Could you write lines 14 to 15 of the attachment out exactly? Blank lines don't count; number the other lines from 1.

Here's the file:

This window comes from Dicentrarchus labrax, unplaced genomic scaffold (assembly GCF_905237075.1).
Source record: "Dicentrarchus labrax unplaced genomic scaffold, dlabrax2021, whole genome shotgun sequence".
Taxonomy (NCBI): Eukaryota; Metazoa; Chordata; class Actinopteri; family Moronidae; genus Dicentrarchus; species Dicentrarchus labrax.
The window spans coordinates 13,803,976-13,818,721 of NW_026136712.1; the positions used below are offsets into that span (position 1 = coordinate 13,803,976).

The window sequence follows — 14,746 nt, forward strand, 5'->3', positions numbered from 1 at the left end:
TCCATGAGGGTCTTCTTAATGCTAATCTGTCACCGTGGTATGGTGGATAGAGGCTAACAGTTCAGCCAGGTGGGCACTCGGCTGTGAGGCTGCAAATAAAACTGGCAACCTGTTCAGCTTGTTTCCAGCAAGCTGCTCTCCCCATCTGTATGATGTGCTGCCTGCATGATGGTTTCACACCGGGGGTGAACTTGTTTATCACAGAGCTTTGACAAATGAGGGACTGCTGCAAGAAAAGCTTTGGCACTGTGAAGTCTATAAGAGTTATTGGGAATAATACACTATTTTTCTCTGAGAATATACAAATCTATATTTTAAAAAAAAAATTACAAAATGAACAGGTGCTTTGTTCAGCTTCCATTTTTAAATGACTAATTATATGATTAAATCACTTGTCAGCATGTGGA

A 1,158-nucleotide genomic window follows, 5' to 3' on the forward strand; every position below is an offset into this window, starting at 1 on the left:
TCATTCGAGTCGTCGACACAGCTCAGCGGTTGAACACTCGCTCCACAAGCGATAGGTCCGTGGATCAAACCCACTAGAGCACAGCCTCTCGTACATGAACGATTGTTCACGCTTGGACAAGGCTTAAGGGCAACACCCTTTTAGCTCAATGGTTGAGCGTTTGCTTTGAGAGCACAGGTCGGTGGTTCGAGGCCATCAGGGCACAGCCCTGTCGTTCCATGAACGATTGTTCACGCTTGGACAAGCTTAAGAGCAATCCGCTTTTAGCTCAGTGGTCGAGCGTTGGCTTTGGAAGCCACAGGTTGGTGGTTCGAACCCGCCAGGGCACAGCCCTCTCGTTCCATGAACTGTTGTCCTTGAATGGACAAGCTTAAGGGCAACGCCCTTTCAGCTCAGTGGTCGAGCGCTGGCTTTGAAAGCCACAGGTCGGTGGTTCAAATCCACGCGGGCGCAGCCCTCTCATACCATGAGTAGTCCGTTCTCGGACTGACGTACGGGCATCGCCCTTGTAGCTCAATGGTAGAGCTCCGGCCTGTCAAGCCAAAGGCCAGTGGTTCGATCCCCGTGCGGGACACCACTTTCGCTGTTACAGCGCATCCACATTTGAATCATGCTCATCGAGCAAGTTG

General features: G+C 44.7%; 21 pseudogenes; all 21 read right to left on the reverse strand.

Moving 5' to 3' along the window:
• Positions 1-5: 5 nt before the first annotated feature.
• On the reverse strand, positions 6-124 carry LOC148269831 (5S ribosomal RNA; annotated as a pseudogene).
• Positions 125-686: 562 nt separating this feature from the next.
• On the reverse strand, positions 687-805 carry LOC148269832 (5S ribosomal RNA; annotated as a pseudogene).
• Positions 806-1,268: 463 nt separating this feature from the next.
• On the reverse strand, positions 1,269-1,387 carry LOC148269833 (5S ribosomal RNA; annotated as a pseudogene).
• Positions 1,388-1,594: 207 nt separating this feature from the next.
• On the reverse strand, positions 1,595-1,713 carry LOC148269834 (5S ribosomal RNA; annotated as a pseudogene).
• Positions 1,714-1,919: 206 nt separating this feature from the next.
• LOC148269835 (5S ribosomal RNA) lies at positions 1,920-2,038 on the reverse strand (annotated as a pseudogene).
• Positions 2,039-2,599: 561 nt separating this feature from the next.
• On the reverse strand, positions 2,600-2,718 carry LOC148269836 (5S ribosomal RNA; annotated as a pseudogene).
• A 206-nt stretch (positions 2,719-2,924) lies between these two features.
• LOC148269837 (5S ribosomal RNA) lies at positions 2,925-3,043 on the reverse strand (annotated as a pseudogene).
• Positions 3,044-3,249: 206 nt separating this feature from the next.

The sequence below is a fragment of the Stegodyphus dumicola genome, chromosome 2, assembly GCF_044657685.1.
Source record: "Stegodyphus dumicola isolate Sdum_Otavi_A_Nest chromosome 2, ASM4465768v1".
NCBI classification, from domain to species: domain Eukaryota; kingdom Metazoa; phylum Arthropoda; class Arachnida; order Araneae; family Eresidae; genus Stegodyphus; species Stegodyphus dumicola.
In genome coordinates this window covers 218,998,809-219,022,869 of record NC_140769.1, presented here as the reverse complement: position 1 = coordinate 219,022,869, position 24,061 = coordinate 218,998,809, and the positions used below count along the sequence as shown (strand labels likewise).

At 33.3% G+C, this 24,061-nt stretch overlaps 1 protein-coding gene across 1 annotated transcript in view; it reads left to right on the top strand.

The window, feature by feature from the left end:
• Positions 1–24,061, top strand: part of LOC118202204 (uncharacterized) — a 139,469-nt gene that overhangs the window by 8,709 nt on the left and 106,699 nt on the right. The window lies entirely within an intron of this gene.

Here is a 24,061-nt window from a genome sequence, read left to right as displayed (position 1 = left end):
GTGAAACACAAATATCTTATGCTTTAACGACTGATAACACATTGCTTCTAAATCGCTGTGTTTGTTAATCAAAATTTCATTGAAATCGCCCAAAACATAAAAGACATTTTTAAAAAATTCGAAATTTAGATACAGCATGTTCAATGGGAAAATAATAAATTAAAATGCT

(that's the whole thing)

• On the reverse strand, positions 687-805 carry LOC148269832 (5S ribosomal RNA; annotated as a pseudogene).
• Positions 806-1,268: 463 nt separating this feature from the next.